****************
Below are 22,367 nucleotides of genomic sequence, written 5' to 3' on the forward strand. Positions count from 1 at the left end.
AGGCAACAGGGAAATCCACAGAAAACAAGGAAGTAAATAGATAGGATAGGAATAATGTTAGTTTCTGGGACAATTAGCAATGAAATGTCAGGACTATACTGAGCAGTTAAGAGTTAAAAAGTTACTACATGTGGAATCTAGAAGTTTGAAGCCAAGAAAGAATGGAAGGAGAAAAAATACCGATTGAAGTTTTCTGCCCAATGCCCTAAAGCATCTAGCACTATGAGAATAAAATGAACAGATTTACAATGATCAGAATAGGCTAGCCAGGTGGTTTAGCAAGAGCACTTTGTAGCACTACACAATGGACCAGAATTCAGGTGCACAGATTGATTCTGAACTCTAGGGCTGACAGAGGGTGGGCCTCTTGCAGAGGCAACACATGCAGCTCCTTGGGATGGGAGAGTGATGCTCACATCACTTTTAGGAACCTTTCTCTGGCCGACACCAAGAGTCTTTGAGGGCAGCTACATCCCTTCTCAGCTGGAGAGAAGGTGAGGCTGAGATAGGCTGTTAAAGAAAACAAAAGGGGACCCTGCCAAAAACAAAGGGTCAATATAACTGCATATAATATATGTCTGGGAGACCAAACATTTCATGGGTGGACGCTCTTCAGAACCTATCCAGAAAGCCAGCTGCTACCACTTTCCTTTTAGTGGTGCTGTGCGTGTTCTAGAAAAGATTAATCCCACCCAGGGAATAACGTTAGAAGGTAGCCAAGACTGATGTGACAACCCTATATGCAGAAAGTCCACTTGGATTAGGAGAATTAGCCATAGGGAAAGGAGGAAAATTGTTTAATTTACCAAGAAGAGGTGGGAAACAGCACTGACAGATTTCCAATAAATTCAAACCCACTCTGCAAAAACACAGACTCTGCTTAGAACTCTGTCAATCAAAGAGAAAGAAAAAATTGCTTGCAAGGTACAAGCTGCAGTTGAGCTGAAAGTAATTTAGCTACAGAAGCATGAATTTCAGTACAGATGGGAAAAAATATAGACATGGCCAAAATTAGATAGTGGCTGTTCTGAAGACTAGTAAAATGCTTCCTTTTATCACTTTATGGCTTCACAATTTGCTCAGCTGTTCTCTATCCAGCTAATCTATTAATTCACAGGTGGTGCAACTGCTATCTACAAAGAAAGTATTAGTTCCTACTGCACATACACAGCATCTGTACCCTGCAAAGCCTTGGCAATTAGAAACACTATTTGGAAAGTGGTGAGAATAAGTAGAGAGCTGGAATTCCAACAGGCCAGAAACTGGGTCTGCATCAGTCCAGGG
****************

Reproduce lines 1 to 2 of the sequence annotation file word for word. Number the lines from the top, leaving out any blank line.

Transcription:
Below are 22,367 nucleotides of genomic sequence, written 5' to 3' on the forward strand. Positions count from 1 at the left end.
AGGCAACAGGGAAATCCACAGAAAACAAGGAAGTAAATAGATAGGATAGGAATAATGTTAGTTTCTGGGACAATTAGCAATGAAATGTCAGGACTATACTGAGCAGTTAAGAGTTAAAAAGTTACTACATGTGGAATCTAGAAGTTTGAAGCCAAGAAAGAATGGAAGGAGAAAAAATACCGATTGAAGTTTTCTGCCCAATGCCCTAAAGCATCTAGCACTATGAGAATAAAATGAACAGATTTACAATGATCAGAATAGGCTAGCCAGGTGGTTTAGCAAGAGCACTTTGTAGCACTACACAATGGACCAGAATTCAGGTGCACAGATTGATTCTGAACTCTAGGGCTGACAGAGGGTGGGCCTCTTGCAGAGGCAACACATGCAGCTCCTTGGGATGGGAGAGTGATGCTCACATCACTTTTAGGAACCTTTCTCTGGCCGACACCAAGAGTCTTTGAGGGCAGCTACATCCCTTCTCAGCTGGAGAGAAGGTGAGGCTGAGATAGGCTGTTAAAGAAAACAAAAGGGGACCCTGCCAAAAACAAAGGGTCAATATAACTGCATATAATATATGTCTGGGAGACCAAACATTTCATGGGTGGACGCTCTTCAGAACCTATCCAGAAAGCCAGCTGCTACCACTTTCCTTTTAGTGGTGCTGTGCGTGTTCTAGAAAAGATTAATCCCACCCAGGGAATAACGTTAGAAGGTAGCCAAGACTGATGTGACAACCCTATATGCAGAAAGTCCACTTGGATTAGGAGAATTAGCCATAGGGAAAGGAGGAAAATTGTTTAATTTACCAAGAAGAGGTGGGAAACAGCACTGACAGATTTCCAATAAATTCAAACCCACTCTGCAAAAACACAGACTCTGCTTAGAACTCTGTCAATCAAAGAGAAAGAAAAAATTGCTTGCAAGGTACAAGCTGCAGTTGAGCTGAAAGTAATTTAGCTACAGAAGCATGAATTTCAGTACAGATGGGAAAAAATATAGACATGGCCAAAATTAGATAGTGGCTGTTCTGAAGACTAGTAAAATGCTTCCTTTTATCACTTTATGGCTTCACAATTTGCTCAGCTGTTCTCTATCCAGCTAATCTATTAATTCACAGGTGGTGCAACTGCTATCTACAAAGAAAGTATTAGTTCCTACTGCACATACACAGCATCTGTACCCTGCAAAGCCTTGGCAATTAGAAACACTATTTGGAAAGTGGTGAGAATAAGTAGAGAGCTGGAATTCCAACAGGCCAGAAACTGGGTCTGCATCAGTCCAGGG